Retiring with Rhyme: Simply Modern Life by Claire Baldry @ClaiBal @matadorbooks #newrelease

By | August 28, 2018

I don’t feature poetry very often here on Being Anne, but it’s such a pleasure to welcome Claire Baldry as my guest today. Many of you will know Claire as the powerhouse behind Books for Older Readers, or as the author of the excellent Different Genes (you’ll find my review of her novel here). But others may also be aware of her as a performance poet – and her latest poetry collection, Simply Modern Life, is published today (28th August) by Matador. I’ve had the privilege of seeing an early copy – 22 really accessible poems, full of insights and observations, and quite beautifully illustrated by Amber Gee.

I’ll be reviewing the collection and featuring one of the poems – which might just be my favourite – on National Poetry Day on 4th October. But today it’s a delight to hand over to Claire, as she explains how a crisis at home was the trigger for her transition from Headteacher to Performance Poet… a piece she’s called Retiring with Rhyme.

My story begins in November 2013. After working in education for almost thirty-five years, I had just retired early at the age of fifty-eight. It was so much easier having sufficient time to support my husband’s health needs, and I was relieved at finally casting off the relentless pressure of targets and Ofsted. Nevertheless, I struggled to come to terms with my new role. I missed the company of colleagues and the mental stimulation of the workplace. I frequently found myself in tears.

That afternoon I heard a shout from the bathroom, and rushed to investigate. My husband, Chris, had collapsed on the floor. In a very short time he was wheeled into an ambulance surrounded by a whole cohort of paramedics. He disappeared towards the Conquest Hospital in Hastings accompanied by sirens and flashing lights.

Chris has had Type 1 Diabetes for most of his adult life. Ours is a second marriage, so managing his condition has always played a significant part in our relationship. I had called upon paramedics before and had been warned that a crisis could happen at any time, but I still felt unprepared. I locked the house and drove to the hospital.

A rollercoaster of ‘he might not make it’ events followed together with calls to family and endless trips to the hospital. But Chris did slowly recover from what we now know to be an unidentified virus which played havoc with his blood sugar levels. Some days later he was sent home to my care. Hypos were frequent, and he could not be left home alone. He needed to build up his strength. While Chris rested, I stared at the walls and wondered how I would cope with the rest of my life.

I have always written poetry as a hobby, mostly rhyming, lightweight creations intended to amuse friends or perform at important family occasions. So looking back, it is unsurprising that I began to fill my restless hours with writing in rhyme. Nevertheless, the poetry I wrote did surprise me. I paid more attention to detail and immersed myself in the ideas and structure. Most surprising was the amount that I wrote. It was prolific, as if the anguish of the previous weeks had rewired my brain.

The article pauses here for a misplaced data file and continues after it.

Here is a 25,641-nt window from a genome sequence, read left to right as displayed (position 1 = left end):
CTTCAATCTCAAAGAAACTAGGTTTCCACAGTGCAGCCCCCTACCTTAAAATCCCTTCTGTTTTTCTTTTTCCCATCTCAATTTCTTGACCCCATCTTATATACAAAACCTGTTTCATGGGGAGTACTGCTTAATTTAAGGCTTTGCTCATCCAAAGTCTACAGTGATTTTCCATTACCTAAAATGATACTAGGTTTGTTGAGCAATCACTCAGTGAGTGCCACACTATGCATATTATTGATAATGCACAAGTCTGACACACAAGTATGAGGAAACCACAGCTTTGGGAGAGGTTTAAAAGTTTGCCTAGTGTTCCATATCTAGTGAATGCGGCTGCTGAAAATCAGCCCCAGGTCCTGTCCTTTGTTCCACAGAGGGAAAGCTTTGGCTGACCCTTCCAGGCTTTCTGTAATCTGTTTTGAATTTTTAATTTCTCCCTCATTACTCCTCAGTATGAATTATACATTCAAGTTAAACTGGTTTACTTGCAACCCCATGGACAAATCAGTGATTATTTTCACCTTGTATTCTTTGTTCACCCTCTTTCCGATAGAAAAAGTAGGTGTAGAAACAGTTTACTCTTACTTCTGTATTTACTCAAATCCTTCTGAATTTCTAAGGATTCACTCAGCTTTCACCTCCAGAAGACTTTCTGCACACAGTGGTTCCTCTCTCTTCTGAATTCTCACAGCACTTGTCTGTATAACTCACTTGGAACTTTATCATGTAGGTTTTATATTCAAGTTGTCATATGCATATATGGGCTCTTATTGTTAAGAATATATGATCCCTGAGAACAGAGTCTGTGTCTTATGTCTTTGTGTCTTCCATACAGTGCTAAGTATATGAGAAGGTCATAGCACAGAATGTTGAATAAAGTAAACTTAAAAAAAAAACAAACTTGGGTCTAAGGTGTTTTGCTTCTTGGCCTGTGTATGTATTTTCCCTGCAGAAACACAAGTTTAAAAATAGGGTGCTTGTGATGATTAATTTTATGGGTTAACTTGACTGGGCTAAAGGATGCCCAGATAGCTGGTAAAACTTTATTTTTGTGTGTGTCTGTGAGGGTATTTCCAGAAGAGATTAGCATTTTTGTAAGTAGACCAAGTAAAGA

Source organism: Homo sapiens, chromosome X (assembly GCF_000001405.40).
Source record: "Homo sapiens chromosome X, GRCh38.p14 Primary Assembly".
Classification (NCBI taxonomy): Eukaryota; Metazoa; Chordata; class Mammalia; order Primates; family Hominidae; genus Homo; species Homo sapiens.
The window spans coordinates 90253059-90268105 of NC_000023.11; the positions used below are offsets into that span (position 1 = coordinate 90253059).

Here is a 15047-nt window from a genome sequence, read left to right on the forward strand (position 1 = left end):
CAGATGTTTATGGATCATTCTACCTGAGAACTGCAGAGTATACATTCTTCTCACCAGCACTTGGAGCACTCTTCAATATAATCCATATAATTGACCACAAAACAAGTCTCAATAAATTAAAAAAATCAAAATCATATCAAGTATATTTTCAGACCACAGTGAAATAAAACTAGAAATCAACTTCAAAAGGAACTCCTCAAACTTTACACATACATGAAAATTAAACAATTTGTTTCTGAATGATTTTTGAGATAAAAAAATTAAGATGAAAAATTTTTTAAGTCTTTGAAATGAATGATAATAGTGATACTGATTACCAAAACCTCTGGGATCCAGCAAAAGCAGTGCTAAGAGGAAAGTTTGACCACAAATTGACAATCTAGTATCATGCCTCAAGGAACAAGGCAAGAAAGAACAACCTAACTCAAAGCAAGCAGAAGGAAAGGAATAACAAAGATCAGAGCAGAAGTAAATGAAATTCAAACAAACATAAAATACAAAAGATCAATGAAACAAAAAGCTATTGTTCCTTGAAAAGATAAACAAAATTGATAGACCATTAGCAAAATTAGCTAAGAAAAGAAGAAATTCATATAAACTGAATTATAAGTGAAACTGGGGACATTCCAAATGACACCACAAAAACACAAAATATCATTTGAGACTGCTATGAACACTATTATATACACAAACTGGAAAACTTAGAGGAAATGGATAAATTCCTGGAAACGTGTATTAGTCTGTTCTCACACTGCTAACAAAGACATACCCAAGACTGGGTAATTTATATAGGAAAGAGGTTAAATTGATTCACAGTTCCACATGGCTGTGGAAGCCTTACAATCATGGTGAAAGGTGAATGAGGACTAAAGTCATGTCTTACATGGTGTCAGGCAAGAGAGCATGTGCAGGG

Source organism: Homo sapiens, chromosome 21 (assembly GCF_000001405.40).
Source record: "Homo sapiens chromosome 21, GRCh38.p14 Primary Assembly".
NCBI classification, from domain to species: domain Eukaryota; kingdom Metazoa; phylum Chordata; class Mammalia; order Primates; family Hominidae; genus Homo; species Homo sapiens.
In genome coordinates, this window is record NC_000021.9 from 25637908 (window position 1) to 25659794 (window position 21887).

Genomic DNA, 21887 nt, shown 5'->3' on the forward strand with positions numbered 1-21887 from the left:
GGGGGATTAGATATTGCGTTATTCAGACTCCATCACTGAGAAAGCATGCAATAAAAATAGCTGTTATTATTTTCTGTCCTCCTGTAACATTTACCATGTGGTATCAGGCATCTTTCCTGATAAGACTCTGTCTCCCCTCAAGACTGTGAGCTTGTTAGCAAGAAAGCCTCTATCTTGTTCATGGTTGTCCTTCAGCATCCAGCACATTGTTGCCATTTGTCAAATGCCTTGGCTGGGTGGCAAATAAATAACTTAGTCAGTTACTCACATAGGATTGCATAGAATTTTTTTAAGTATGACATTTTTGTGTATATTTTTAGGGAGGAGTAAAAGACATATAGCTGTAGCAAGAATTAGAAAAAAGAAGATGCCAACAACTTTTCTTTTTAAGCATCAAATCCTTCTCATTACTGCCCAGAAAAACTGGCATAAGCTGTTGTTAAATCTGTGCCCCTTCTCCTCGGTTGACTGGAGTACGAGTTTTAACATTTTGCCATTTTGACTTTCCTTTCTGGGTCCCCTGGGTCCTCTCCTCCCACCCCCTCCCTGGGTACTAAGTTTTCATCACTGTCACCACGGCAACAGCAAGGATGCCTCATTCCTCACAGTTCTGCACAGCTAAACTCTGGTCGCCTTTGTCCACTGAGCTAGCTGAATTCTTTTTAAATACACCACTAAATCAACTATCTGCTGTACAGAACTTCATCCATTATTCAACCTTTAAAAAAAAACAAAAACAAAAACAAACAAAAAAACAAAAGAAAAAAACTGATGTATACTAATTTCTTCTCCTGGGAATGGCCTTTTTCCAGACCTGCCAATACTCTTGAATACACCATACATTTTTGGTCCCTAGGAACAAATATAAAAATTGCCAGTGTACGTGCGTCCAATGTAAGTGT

Friends occasionally came to visit to lighten my incarceration as a carer. They were the first audience for my growing collection. Their response was positive, but then again it was their role to keep up my spirits. Chris too was expected to listen to my poetic output. Confined to his bed, he was a captive literary critic. Perhaps to relieve his listening burden, he suggested that I videoed myself and put a rendition on You Tube. I took his advice. In order to raise my mobile phone to the correct height, I taped it to a bucket, which I had balanced on a large pile of books. After a couple of attempts, my home-grown recording studio was ready, and I uploaded myself onto the web. People began to share the video. Encouraged, I sent one of my early poems to Silver Surfers, and it won their monthly prize. I then contacted a photographer friend and we began to create a local poetry booklet. We called it Simply Bexhill. We decided to donate any profits to Diabetes UK.

Fast forward to Summer 2018……

I am still in a marriage of three, me, Chris and his Type 1 Diabetes. Simply Bexhill has just gone for its third reprint, and Chris and I were recently awarded the Diabetes UK SE Award for fundraising. Our lives have changed beyond recognition. I have since self-published three more booklets of poetry, an autobiographical novella, and my debut novel Different Genes. I have a very regular schedule of speaking engagements (Chris calls them my gigs). Despite his failing eyesight, Chris is in pretty good health these days, and we travel throughout the South East reading my poems and talking about how his Type 1 Diabetes was the catalyst for my transition from Headteacher to Performance Poet.

So today, almost five years since I retired from education, I am welcoming poetry booklet number five into my world. Called Simply Modern Life it is a mix of my usual light-hearted view of life today, combined with a few more serious messages. It is also my very first collaboration with the very talented twenty-four year old illustrator, Amber Gee. Amber’s drawings have added a completely new dimension to my writing, and it has been a privilege to work alongside her.

Thank you, Anne, for giving me the opportunity to tell my story.

And thank you for sharing it with us Claire – see you again in October!

About the author

Claire Baldry retired from her career as a Headteacher and English Advisor in 2008. She is now an established writer, blogger, performance poet and public speaker in her home county of East Sussex. Find out more at you can also find her on Facebook and Twitter.

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